Wicker Arches

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The Wicker Arches
The Wicker Arches
Carries Railway
Crosses River Don and the Don Valley
Locale Sheffield
Designer Sir John Fowler
Construction end 1848
Coordinates 53°23′18″N 1°27′40″W / 53.3883°N 1.4610°W / 53.3883; -1.4610Coordinates: 53°23′18″N 1°27′40″W / 53.3883°N 1.4610°W / 53.3883; -1.4610

The Wicker Arches form a 660-yard (600 m) long railway viaduct across the Don Valley in the City of Sheffield, England. They take their name from the thoroughfare The Wicker, which passes through the main arch of the viaduct and was, until the completion of the Sheffield Parkway, the main route eastwards from the city to the M1.

History[edit]

The viaduct was built in 1848 to extend the Manchester, Sheffield and Lincolnshire Railway from its previous terminus at Bridgehouses. The requirements were laid down by Sir John Fowler (engineer; designer of the Forth Bridge), but because of its prominent position in the city, he employed a firm of architects, Weightman, Hadfield and Goldie, to manage the detailed design. The design was then constructed by Miller, Blackie and Shortedge, and consisted of 41 arches. The arch which crosses the Wicker provides 30 feet (9.1 m) of headroom and spans 72 feet (22 m). On either side are smaller arches around 12 feet (3.7 m) high, with heraldic decoration in the stonework above them. Many of the arches are now concealed by buildings.[1] The structure is officially named the Sheffield Victoria Viaduct,[2] and has in the past been called the Wicker Viaduct.[3]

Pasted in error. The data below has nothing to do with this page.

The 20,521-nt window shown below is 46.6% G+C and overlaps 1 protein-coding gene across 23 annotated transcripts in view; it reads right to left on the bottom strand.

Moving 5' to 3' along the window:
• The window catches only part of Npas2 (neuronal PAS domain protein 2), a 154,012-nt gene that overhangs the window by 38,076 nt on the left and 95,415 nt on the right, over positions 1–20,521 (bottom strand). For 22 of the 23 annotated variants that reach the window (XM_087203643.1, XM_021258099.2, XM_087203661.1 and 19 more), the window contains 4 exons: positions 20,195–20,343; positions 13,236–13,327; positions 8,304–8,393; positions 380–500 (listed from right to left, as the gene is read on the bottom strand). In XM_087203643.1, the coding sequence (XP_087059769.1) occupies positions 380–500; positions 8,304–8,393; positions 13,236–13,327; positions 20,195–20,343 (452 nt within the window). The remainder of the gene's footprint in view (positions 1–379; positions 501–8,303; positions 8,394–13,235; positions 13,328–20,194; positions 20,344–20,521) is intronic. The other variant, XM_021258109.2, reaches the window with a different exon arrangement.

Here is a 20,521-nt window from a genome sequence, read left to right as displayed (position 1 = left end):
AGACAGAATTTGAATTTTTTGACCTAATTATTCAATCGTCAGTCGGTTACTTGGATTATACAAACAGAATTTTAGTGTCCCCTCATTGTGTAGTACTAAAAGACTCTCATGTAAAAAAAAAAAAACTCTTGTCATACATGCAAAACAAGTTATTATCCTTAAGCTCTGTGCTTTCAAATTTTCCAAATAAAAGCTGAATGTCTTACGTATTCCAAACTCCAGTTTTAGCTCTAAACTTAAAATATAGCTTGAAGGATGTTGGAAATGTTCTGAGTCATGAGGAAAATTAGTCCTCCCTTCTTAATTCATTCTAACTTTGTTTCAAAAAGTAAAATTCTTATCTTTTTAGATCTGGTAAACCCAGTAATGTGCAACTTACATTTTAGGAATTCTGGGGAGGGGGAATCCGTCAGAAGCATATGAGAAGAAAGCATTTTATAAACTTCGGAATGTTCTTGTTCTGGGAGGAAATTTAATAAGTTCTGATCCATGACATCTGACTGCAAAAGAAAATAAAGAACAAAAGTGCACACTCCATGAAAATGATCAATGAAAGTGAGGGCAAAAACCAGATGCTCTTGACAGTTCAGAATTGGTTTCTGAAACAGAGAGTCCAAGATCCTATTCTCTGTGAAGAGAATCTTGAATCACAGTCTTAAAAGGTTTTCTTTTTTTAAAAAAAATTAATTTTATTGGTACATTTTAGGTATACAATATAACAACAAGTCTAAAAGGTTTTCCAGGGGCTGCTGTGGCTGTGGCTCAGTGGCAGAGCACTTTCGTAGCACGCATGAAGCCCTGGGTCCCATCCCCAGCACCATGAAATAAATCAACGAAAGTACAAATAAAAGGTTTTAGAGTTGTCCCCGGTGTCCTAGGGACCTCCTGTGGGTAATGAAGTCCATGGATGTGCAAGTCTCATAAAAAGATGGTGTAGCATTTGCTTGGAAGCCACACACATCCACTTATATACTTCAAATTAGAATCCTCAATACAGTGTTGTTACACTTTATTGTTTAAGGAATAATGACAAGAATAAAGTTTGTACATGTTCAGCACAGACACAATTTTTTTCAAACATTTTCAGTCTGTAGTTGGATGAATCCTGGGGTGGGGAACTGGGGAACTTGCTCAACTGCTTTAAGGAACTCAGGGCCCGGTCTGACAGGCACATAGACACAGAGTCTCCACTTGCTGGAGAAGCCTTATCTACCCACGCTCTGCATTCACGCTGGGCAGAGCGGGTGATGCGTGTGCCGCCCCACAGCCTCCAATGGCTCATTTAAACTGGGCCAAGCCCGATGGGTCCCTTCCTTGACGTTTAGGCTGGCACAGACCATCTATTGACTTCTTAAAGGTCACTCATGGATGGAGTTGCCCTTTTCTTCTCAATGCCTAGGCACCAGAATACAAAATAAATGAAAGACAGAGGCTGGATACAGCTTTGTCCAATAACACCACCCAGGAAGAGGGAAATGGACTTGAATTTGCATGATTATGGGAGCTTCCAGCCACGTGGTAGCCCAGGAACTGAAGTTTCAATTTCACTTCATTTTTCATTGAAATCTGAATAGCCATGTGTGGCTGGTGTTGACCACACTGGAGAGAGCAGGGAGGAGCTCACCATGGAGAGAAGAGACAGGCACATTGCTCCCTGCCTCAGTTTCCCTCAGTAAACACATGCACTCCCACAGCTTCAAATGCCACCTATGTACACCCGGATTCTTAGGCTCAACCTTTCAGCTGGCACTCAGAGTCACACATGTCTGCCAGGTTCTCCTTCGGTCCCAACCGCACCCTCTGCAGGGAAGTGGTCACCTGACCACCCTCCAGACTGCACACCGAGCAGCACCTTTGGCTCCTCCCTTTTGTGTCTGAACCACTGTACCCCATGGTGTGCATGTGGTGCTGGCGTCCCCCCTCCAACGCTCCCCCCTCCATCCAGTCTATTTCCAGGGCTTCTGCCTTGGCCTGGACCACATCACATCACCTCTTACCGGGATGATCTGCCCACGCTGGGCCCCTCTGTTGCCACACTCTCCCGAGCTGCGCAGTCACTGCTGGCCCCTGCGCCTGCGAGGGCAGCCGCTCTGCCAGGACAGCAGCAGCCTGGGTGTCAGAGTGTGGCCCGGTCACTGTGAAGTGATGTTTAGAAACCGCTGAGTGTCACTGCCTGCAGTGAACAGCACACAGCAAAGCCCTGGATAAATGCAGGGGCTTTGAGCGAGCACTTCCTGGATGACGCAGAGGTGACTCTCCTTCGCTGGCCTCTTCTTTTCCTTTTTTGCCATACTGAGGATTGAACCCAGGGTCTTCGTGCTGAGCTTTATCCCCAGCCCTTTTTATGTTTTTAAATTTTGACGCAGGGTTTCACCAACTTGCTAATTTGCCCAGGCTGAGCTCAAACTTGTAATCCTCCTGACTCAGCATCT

Later a part of the Great Central Railway, the viaduct supported Sheffield Victoria Station. Main line rail passenger services crossing the Wicker Arches ceased in January 1970 with the closure of Sheffield Victoria and its service to Manchester, however the viaduct still carried the local services to Huddersfield via Penistone until they too were diverted, via Barnsley, in the 1980s. The only other passenger services to cross the bridge thereafter were football excursion trains to Wadsley Bridge for matches played at Sheffield Wednesday's Hillsborough ground. This traffic ceased in 1996. The Victoria station buildings and platforms were demolished in 1989, however freight services continue to use the, now single, line across the viaduct to reach the Stocksbridge Steel works. The arches were restored in 1990 and are a Grade II* listed building.[4] They were added to the Buildings at Risk Register in 2007.

In 2002, the Cobweb Bridge was suspended underneath the viaduct to allow the construction of the Five Weirs Walk.

In Spring 2006, the two western-most arches and the bridge over Brunswick Road were removed and replaced by a single steel span in connection to the building of the final phase of Sheffield's Inner Ring Road.

Patchwork on the arches from the Sheffield Blitz bombing raid during World War II

The central arch was hit by a bomb during the second world war, but did not collapse and was repaired. The repair can still be seen today. as you pass under the central arch coming from the city centre, above you it is on the left hand side of the arch.

The Sheffield University Rag Magazine Twikker is named after The Wicker and its 1991 cover featured the Wicker Arches.

See also[edit]

References[edit]

  1. ^ Rennison (1996), pp.200-201
  2. ^ Network Rail signboards on the viaduct
  3. ^ Sheffield Local Studies Library http://www.picturesheffield.com image number s07510
  4. ^ http://www.imagesofengland.org.uk/Details/Default.aspx?id=457493 Images of England, National Monuments Record detailed listing

Bibliography[edit]

  • Robert William Rennison (1996), Civil Engineering Heritage:Northern England, Thomas Telford, ISBN 978-0-7277-2518-9 

External links[edit]